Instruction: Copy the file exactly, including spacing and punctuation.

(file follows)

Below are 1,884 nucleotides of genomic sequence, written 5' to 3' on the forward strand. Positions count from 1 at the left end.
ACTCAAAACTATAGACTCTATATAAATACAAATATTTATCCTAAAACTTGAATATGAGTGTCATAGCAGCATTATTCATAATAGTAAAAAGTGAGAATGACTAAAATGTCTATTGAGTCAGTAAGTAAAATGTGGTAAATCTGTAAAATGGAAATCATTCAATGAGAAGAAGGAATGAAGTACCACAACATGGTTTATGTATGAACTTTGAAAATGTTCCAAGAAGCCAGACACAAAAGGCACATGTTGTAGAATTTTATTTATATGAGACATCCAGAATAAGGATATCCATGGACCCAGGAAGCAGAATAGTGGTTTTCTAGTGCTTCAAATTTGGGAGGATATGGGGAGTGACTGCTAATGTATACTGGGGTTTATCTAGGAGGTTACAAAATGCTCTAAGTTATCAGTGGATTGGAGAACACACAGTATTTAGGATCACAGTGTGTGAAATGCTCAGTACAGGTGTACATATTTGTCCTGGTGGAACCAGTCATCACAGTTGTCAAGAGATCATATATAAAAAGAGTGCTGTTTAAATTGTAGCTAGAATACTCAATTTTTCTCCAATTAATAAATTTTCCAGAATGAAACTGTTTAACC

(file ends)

Below are 1,884 nucleotides of genomic sequence, written 5' to 3' on the forward strand. Positions count from 1 at the left end.
ACTCAAAACTATAGACTCTATATAAATACAAATATTTATCCTAAAACTTGAATATGAGTGTCATAGCAGCATTATTCATAATAGTAAAAAGTGAGAATGACTAAAATGTCTATTGAGTCAGTAAGTAAAATGTGGTAAATCTGTAAAATGGAAATCATTCAATGAGAAGAAGGAATGAAGTACCACAACATGGTTTATGTATGAACTTTGAAAATGTTCCAAGAAGCCAGACACAAAAGGCACATGTTGTAGAATTTTATTTATATGAGACATCCAGAATAAGGATATCCATGGACCCAGGAAGCAGAATAGTGGTTTTCTAGTGCTTCAAATTTGGGAGGATATGGGGAGTGACTGCTAATGTATACTGGGGTTTATCTAGGAGGTTACAAAATGCTCTAAGTTATCAGTGGATTGGAGAACACACAGTATTTAGGATCACAGTGTGTGAAATGCTCAGTACAGGTGTACATATTTGTCCTGGTGGAACCAGTCATCACAGTTGTCAAGAGATCATATATAAAAAGAGTGCTGTTTAAATTGTAGCTAGAATACTCAATTTTTCTCCAATTAATAAATTTTCCAGAATGAAACTGTTTAACC